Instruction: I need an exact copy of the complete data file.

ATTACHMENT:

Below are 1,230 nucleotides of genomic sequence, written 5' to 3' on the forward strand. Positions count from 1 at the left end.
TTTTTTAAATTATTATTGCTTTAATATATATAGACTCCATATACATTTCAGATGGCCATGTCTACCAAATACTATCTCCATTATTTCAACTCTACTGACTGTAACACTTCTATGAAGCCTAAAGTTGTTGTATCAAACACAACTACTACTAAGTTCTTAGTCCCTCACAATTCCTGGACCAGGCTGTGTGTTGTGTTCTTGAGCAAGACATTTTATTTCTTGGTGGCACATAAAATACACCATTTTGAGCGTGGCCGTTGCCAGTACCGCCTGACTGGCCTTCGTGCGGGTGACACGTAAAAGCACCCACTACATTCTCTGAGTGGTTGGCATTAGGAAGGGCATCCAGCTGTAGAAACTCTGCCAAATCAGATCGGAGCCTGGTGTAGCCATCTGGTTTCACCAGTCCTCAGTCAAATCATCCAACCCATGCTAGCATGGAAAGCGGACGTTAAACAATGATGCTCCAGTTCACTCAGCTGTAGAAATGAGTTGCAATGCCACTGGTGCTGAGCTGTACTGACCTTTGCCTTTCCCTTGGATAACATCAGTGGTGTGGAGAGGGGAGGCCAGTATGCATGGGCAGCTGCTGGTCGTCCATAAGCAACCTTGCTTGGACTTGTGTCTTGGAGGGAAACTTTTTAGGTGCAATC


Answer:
Below are 1,230 nucleotides of genomic sequence, written 5' to 3' on the forward strand. Positions count from 1 at the left end.
TTTTTTAAATTATTATTGCTTTAATATATATAGACTCCATATACATTTCAGATGGCCATGTCTACCAAATACTATCTCCATTATTTCAACTCTACTGACTGTAACACTTCTATGAAGCCTAAAGTTGTTGTATCAAACACAACTACTACTAAGTTCTTAGTCCCTCACAATTCCTGGACCAGGCTGTGTGTTGTGTTCTTGAGCAAGACATTTTATTTCTTGGTGGCACATAAAATACACCATTTTGAGCGTGGCCGTTGCCAGTACCGCCTGACTGGCCTTCGTGCGGGTGACACGTAAAAGCACCCACTACATTCTCTGAGTGGTTGGCATTAGGAAGGGCATCCAGCTGTAGAAACTCTGCCAAATCAGATCGGAGCCTGGTGTAGCCATCTGGTTTCACCAGTCCTCAGTCAAATCATCCAACCCATGCTAGCATGGAAAGCGGACGTTAAACAATGATGCTCCAGTTCACTCAGCTGTAGAAATGAGTTGCAATGCCACTGGTGCTGAGCTGTACTGACCTTTGCCTTTCCCTTGGATAACATCAGTGGTGTGGAGAGGGGAGGCCAGTATGCATGGGCAGCTGCTGGTCGTCCATAAGCAACCTTGCTTGGACTTGTGTCTTGGAGGGAAACTTTTTAGGTGCAATC